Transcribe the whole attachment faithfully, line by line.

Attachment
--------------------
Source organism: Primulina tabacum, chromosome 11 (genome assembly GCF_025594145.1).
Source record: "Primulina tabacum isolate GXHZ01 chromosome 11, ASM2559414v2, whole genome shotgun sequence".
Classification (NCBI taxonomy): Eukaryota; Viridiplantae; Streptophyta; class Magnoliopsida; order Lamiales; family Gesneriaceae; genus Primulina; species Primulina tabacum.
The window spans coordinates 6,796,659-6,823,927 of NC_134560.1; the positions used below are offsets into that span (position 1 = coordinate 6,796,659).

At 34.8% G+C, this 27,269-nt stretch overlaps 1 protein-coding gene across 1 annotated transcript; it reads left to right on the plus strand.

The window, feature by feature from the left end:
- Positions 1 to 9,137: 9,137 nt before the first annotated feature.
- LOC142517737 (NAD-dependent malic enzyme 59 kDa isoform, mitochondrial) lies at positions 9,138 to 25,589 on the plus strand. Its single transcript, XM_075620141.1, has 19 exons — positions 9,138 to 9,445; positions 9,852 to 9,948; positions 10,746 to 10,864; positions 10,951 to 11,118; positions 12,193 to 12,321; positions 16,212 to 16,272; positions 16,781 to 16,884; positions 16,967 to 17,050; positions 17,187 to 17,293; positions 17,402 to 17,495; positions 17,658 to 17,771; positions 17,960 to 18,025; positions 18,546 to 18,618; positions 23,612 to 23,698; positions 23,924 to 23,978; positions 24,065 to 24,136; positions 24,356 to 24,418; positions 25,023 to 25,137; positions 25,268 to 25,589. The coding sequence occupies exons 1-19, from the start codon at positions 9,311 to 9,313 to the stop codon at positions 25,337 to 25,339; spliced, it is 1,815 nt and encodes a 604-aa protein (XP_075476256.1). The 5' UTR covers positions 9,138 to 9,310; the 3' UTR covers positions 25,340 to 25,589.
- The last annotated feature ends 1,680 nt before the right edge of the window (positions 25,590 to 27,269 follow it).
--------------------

Source organism: Primulina tabacum, chromosome 11 (genome assembly GCF_025594145.1).
Source record: "Primulina tabacum isolate GXHZ01 chromosome 11, ASM2559414v2, whole genome shotgun sequence".
Classification (NCBI taxonomy): Eukaryota; Viridiplantae; Streptophyta; class Magnoliopsida; order Lamiales; family Gesneriaceae; genus Primulina; species Primulina tabacum.
The window spans coordinates 6,796,659-6,823,927 of NC_134560.1; the positions used below are offsets into that span (position 1 = coordinate 6,796,659).

At 34.8% G+C, this 27,269-nt stretch overlaps 1 protein-coding gene across 1 annotated transcript; it reads left to right on the plus strand.

The window, feature by feature from the left end:
- Positions 1 to 9,137: 9,137 nt before the first annotated feature.
- LOC142517737 (NAD-dependent malic enzyme 59 kDa isoform, mitochondrial) lies at positions 9,138 to 25,589 on the plus strand. Its single transcript, XM_075620141.1, has 19 exons — positions 9,138 to 9,445; positions 9,852 to 9,948; positions 10,746 to 10,864; positions 10,951 to 11,118; positions 12,193 to 12,321; positions 16,212 to 16,272; positions 16,781 to 16,884; positions 16,967 to 17,050; positions 17,187 to 17,293; positions 17,402 to 17,495; positions 17,658 to 17,771; positions 17,960 to 18,025; positions 18,546 to 18,618; positions 23,612 to 23,698; positions 23,924 to 23,978; positions 24,065 to 24,136; positions 24,356 to 24,418; positions 25,023 to 25,137; positions 25,268 to 25,589. The coding sequence occupies exons 1-19, from the start codon at positions 9,311 to 9,313 to the stop codon at positions 25,337 to 25,339; spliced, it is 1,815 nt and encodes a 604-aa protein (XP_075476256.1). The 5' UTR covers positions 9,138 to 9,310; the 3' UTR covers positions 25,340 to 25,589.
- The last annotated feature ends 1,680 nt before the right edge of the window (positions 25,590 to 27,269 follow it).